In the present study, we introduced the infertility-linked human PLCζ H398P mutation into the equivalent His435 residue of mouse PLCζ (H435P; Figure 1A) and assessed the effects of PLCζH435P upon in vivo Ca2+ oscillation-inducing and in vitro PIP2 hydrolysis activity. Our results indicate that the H435P mutation totally abolishes the ability of PLCζ to trigger Ca2+ oscillations in mouse eggs (Figure 1B and Table 1) and also fully abrogates enzyme activity in a PIP2 hydrolysis assay. To examine whether the His435 mutation to a proline residue, which in protein structure prediction is known to have helix-destabilizing ability, specifically causes sufficient perturbation of the catalytic Y domain to annul PLCζ enzymatic activity, we employed an additional PLCζ mutant in which His435 was replaced with a neutral non-helix-destabilizing amino acid, alanine. Interestingly, in contrast with the inactive PLCζH435P, robust Ca2+ oscillations were generated by PLCζH435A cRNA injection with a similar potency to PLCζWT (Figure 1B and Table 1). This suggests that the H435P substitution may cause inactivation of PLCζ due to the introduction of major protein structural changes, consistent with that proposed previously [13]. We examined further the effect of the PLCζH435P equivalent mutation upon the in vitro enzymatic properties of a closely related PLC isoform PLCδ1. We observed very similar results with the equivalent PLCδ1H542P mutant, which retained only 16% of the PIP2 hydrolysis activity of the PLCδ1WT at high Ca2+ levels, a condition where PLCδ1WT is known to be fully enzymatically active [11,15].

Interestingly, Heytens et al. [13] reported that the H398P mutation identified to correlate with male infertility appeared to be heterozygous, suggesting that in humans PLCζH398P may exert a dominant-negative effect on PLCζWT. To investigate whether mouse PLCζH435P acts in a dominant-negative fashion, we performed both cRNA co-microinjection and sequential injection experiments using PLCζH435P and PLCζWT. The aim of these experiments was to determine whether an equivalent or excess level of PLCζH435P protein expressed in mouse eggs can block the Ca2+ oscillation-inducing activity of PLCζWT. However, when PLCζH435P was expressed at up to 10-fold higher levels relative to PLCζWT, this did not block the ability of PLCζWT to trigger Ca2+ oscillations, suggesting that, in the mouse, PLCζH435P does not display dominant-negative behaviour. This observation is intriguing as it leaves unexplained why the sperm of this heterozygous infertile male is unable to cause Ca2+ oscillations after ICSI. Further analysis is required to confirm whether there are any other defects, such as PLCζ mislocalization, in the sperm of this infertile patient. Transgenic heterozygous animal models carrying this mutant allele would also help to enable further investigation of the reason for failure of egg activation in this clinical case.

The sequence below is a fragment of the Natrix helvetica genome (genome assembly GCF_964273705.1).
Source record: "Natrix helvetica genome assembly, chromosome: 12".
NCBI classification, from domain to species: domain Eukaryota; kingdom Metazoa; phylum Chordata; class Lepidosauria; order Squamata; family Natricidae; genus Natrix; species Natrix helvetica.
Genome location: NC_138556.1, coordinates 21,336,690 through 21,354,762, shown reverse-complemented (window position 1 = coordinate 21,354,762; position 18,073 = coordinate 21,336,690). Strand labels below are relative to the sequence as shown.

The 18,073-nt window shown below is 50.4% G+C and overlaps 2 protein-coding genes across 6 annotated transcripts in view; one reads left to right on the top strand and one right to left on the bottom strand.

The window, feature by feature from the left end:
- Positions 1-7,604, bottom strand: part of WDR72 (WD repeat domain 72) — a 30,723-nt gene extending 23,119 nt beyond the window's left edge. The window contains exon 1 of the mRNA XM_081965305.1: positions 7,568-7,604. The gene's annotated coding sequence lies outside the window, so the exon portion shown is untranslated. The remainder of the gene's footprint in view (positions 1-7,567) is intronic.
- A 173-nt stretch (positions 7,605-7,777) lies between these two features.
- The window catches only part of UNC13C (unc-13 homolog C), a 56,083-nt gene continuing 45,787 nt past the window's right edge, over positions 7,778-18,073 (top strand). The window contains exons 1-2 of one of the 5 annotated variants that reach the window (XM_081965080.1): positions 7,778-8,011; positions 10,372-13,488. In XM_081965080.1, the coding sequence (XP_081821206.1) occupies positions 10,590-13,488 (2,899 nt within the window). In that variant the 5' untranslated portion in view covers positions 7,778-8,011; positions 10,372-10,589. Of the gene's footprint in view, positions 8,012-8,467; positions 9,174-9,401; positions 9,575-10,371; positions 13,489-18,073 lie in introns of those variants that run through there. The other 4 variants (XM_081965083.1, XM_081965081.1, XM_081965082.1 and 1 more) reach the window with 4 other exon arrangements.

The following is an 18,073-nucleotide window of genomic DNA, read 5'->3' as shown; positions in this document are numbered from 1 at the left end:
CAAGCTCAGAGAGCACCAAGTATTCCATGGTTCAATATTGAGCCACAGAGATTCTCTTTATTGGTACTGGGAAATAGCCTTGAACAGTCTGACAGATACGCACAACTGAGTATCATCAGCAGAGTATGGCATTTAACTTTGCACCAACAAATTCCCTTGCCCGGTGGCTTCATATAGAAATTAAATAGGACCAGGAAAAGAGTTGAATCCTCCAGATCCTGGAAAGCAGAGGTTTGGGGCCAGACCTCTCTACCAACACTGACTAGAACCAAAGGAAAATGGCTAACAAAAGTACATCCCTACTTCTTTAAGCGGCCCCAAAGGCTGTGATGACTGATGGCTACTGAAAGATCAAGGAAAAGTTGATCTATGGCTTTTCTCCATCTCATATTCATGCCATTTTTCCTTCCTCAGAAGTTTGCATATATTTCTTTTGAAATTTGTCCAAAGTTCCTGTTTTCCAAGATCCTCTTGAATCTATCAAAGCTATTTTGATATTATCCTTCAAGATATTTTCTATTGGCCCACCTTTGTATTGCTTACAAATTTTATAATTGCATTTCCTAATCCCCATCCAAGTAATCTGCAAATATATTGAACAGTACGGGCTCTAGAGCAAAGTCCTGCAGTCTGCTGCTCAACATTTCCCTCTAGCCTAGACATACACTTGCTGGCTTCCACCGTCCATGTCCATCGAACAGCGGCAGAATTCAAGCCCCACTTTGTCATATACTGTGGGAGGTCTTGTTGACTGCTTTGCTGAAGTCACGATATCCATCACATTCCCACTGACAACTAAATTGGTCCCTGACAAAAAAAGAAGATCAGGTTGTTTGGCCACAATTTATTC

The present study extends the previous work of Heytens et al. [13] by revealing that (i) a mouse PLCζ H435P mutation, equivalent to the infertile human H398P, is functionally inactive both in vivo and in vitro, as is the equivalent PLCδ1 mutation H542P, and (ii) injection of luciferase-tagged mutant PLCs enables quantitative analysis of their in vivo expression in eggs and the demonstration that a dominant-negative inhibition mechanism by the mouse H435P mutant PLCζ does not appear to operate. Further advances in understanding the precise role and importance of PLCζ in mammalian fertilization may provide a major step in overcoming some cases of male infertility. It has been reported that, in some cases of egg activation failure after ICSI, treatment with a Ca2+ ionophore has been successful in producing assisted egg activation [18]. However, it remains to be determined whether routine ionophore treatment to assist with activation carries a risk of abnormal embryo development, or whether it is the most effective means of overcoming activation failure [19]. The application of recombinant PLCζ might represent a potential alternative physiological therapeutic agent that can overcome certain cases of failed fertilization after ICSI.

Abbreviations

     
  • BAPTA

    1,2-bis-(o-aminophenoxy)ethane-N,N,N′,N′-tetra-acetic acid

  •  
  • CCD

    camera, charge-coupled-device camera

  •  
  • GST

    glutathione transferase

  •  
  • hCG

    human chorionic gonadotropin

  •  
  • H-KSOM

    Hepes-buffered potassium simplex optimized medium

  •  
  • ICSI

    intracytoplasmic sperm injection

  •  
  • IP3

    inositol 1,4,5-trisphosphate

  •  
  • IPTG

    isopropyl β-D-thiogalactopyranoside

  •  
  • IVF

    in vitro fertilization

  •  
  • PIP2

    phosphatidylinositol 4,5-bisphosphate

  •  
  • PLC

    phospholipase C

  •  
  • WT

    wild-type

AUTHOR CONTRIBUTION

Michail Nomikos, George Nounesis, Karl Swann and Anthony Lai devised the project strategy; Michail Nomikos and Anthony Lai designed the experiments, which were performed by Michail Nomikos, Khalil Elgmati, Maria Theodoridou, Brian Calver and Bevan Cumbes; and Michail Nomikos, Karl Swann and Anthony Lai prepared the manuscript.

We are grateful to Matilda Katan (Institute of Cancer Research, London, U.K.) for providing the PLCδ1, and to John Parrington (Department of Pharmacology, Oxford University, Oxford, U.K.) for helpful discussions.

FUNDING

This work was supported by the Wellcome Trust [grant number 080701] and the Medical Research Council [Developmental Pathway Funding Scheme (DPFS)]. K.E. and M.T. are research scholars supported by the Libyan Government and NCSR Demokritos respectively.